Chris Eng’s Questioningly is a perfect start, completely real, I loved its awkwardness and gestures. Asking when do you start believing that love is real, but even better was where this short story ended, it perfectly answered it’s own title.

Man, I love that story. Chris is such a great writer. That ending hits me like a sledge hammer every single time I read it. I’m not usually one to well up or get teary but that story brings me close.

Akua Mercy is exceptional and beautifully bitter. You’ve chosen writers that have doses of romantic cynicism they seem to have been battered, tormented and burnt by love. I think all of these pieces hurt. William James’ Kids Like Us Will Be Alone Forever and Anthony Macina’s The Breeze was the closest I came to tearing up. These are wonderful writers to get to know.

I am really proud of that first issue, all the writers are fantastic. I always think back on issue #1 as testing the water, so to speak, and that issues #2 and 3 are much better, but then when I actually re-read issue #1 I realise that it was pretty damn good. Kids Like Us Will Be Alone Forever is one of my favourite poems of all time. 

You also use different cover designers, do you look for submissions in cover illustrations as well as words?

I am always on the lookout for submissions of all kinds, the next issue (#4) will even feature some photography which is a first for Paper and Ink. I am lucky enough that I happen to know a lot of very talented artists and illustrators and so far, all but one of the cover illustrations have come from people I know that I have reached out to.

As a fan of the fanzine, what are some of the best literary ones out there, (besides your own of course). That you regularly follow?

There are some really fantastic lit zines out there. Just in the UK alone you have PUSH which actually launched in the same month as Paper and Ink, however they just put out their 13th issue. The work ethic of editor Joe England is incredible. He sells the zines outside football matches, and shifts a bucket load of them! Then there is Hand Job which launched last year as well. It is a real old school cut and paste zine which features some fantastic writers. There is a lot of crossover in the contributors between our three zines and a real community spirit between us. I don’t think it is a coincidence that we all appeared at around the same time- we’re all fighting the same fight.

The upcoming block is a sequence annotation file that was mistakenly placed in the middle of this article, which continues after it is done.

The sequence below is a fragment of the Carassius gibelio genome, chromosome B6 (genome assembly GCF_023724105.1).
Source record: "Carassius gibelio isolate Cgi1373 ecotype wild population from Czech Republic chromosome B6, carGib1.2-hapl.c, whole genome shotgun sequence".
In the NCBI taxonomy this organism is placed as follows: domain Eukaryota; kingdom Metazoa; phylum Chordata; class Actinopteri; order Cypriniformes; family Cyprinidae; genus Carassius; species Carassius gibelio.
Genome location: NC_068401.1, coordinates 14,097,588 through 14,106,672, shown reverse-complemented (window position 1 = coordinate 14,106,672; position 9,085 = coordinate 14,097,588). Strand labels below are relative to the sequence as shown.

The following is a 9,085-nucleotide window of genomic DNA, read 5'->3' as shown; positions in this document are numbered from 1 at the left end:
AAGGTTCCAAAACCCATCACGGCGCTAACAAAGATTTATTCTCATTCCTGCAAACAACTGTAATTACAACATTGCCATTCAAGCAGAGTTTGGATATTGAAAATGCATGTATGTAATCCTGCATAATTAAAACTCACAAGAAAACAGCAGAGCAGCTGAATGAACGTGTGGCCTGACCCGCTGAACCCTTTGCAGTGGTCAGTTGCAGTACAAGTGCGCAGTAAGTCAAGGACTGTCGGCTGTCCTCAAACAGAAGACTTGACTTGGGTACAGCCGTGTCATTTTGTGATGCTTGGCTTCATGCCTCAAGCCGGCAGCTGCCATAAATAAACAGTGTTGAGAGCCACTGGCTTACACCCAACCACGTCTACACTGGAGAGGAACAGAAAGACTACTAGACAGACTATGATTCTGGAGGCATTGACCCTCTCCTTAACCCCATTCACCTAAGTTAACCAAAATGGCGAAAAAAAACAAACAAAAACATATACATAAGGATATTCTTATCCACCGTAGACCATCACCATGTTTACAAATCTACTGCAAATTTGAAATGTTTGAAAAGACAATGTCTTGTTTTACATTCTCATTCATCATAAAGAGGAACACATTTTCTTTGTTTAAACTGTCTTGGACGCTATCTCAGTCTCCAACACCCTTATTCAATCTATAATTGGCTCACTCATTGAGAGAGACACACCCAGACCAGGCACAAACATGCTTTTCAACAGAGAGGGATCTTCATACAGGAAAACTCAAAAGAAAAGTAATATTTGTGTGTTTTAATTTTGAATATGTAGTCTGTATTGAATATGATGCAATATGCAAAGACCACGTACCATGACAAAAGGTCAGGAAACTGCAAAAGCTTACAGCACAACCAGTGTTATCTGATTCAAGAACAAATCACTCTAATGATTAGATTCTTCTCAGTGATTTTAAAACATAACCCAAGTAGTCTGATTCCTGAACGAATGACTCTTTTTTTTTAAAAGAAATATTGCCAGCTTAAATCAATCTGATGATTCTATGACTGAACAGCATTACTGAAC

The second and third issues Home and Destination Unknown are exponentially gaining thickness.

Like I said earlier, I always saw issue #1 as just ‘testing the water’. I knew that if it went well and people responded to it I would go bigger and better, and that philosophy will continue with future issues. Issue #4 is going to be a bumper one! The theme of which is ‘identity’ and I have had some fantastic submissions so far. 

So you’re getting some good feedback and interest in your zine?

The feedback has been incredible. When I released the first issue I was worried that no one would be interested and I’d be stuck with piles of zines that I couldn’t shift but that wasn’t a problem at all. Don’t get me wrong, I’m not exactly about to give up my day job, but the response has been great. I’m just happy that I can give unknown and up and coming writers a platform to showcase their work, that’s the best feeling in the world.

What is the next submission topic and how does one get involved?

The theme of the next issue is ‘identity’ and the deadline for submissions is 1st December so there is still plenty of time for people to get involved. I’m looking for short stories, flash fiction and poetry of no longer than 1500 words and illustrations in black and white only.

Just send them along to

New Website!

you can connect with martin via Twitter and visit his blog

In The Middle Of Somewhere

Poetry Collection

by J. Matthew Waters